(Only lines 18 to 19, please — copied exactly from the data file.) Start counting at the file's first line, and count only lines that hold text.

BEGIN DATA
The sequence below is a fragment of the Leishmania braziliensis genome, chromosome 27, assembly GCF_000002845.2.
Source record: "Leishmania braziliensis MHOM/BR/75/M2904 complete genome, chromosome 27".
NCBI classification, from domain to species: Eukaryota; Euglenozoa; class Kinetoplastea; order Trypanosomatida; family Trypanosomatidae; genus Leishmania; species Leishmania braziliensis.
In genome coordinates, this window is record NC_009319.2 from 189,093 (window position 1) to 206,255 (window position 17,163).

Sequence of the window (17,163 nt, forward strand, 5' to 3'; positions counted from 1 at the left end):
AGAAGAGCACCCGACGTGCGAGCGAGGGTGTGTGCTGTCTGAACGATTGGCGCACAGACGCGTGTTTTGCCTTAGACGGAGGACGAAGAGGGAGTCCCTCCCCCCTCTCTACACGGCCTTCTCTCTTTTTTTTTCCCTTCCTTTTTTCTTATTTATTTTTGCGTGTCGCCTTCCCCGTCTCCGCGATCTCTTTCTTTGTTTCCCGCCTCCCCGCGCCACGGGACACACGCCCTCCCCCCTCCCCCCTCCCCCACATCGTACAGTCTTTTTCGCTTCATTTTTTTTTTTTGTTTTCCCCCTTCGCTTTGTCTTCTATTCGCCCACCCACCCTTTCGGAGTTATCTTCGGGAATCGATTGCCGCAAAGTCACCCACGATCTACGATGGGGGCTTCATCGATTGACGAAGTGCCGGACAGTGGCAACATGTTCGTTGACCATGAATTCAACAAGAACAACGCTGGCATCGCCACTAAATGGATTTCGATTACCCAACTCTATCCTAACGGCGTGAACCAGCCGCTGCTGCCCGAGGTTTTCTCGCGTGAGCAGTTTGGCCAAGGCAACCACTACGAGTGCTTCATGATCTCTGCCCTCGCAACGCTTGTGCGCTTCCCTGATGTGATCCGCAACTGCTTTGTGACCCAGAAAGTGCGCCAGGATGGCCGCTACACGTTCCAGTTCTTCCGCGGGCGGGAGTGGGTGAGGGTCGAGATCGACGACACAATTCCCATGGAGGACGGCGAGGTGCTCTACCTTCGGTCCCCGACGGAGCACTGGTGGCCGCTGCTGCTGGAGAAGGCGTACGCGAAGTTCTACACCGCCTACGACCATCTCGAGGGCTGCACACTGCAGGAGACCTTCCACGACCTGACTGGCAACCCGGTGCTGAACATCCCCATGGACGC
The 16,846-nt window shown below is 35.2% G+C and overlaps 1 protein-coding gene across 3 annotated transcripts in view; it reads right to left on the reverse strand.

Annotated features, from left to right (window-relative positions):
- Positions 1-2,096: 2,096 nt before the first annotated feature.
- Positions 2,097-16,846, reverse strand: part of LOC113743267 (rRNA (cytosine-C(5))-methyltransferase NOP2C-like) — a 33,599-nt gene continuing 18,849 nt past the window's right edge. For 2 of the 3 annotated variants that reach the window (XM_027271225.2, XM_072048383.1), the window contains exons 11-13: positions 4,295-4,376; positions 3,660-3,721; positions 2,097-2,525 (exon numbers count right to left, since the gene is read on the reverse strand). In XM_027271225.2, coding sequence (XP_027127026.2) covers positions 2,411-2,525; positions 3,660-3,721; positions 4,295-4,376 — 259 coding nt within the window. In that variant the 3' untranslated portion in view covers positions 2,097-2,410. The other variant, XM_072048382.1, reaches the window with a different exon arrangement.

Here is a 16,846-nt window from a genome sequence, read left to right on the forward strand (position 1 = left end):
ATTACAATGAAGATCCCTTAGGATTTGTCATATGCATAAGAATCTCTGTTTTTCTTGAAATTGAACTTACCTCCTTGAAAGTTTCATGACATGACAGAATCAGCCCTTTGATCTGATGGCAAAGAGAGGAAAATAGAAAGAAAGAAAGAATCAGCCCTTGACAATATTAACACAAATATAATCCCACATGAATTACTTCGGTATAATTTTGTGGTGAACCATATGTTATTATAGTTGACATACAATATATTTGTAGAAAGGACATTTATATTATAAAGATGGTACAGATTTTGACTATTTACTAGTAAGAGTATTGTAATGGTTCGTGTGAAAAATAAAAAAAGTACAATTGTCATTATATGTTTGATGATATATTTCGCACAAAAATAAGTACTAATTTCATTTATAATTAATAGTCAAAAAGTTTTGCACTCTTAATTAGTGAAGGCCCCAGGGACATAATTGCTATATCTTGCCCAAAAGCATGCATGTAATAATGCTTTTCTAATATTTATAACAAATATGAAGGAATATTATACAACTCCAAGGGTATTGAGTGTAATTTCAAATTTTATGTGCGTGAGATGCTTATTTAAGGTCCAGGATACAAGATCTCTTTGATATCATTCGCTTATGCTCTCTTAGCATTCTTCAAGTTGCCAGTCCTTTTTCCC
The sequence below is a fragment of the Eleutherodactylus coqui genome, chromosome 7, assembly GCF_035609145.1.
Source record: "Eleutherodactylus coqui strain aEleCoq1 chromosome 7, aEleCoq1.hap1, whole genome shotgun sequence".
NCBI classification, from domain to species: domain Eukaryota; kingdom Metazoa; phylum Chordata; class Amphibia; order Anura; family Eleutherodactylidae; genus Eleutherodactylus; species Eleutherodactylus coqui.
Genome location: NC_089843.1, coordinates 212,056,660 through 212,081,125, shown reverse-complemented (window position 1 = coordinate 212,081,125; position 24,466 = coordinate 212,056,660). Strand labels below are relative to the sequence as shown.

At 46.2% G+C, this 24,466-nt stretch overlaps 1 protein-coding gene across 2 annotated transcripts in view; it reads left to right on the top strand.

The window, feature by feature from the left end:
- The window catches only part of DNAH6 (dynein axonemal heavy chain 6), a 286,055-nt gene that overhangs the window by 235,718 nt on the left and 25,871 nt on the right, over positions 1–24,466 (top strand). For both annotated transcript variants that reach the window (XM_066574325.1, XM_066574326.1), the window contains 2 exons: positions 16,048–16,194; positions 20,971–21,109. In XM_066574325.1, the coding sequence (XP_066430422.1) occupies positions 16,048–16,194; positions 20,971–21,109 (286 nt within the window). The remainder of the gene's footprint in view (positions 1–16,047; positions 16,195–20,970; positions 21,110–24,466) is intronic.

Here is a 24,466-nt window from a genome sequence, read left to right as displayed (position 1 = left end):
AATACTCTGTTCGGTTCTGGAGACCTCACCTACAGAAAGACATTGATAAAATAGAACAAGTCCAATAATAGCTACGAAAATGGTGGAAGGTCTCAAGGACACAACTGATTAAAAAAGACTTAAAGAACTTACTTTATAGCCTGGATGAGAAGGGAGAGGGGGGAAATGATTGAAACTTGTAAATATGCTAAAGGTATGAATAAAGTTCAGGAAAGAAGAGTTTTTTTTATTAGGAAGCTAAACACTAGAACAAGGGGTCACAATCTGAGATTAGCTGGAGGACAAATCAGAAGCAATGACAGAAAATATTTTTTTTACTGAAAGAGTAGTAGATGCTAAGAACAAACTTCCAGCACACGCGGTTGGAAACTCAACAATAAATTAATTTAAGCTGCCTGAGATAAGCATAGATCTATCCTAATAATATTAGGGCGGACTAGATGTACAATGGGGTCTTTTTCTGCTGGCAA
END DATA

The window, feature by feature from the left end:
- The window catches only part of DNAH6 (dynein axonemal heavy chain 6), a 286,055-nt gene that overhangs the window by 235,718 nt on the left and 25,871 nt on the right, over positions 1–24,466 (top strand). For both annotated transcript variants that reach the window (XM_066574325.1, XM_066574326.1), the window contains 2 exons: positions 16,048–16,194; positions 20,971–21,109. In XM_066574325.1, the coding sequence (XP_066430422.1) occupies positions 16,048–16,194; positions 20,971–21,109 (286 nt within the window). The remainder of the gene's footprint in view (positions 1–16,047; positions 16,195–20,970; positions 21,110–24,466) is intronic.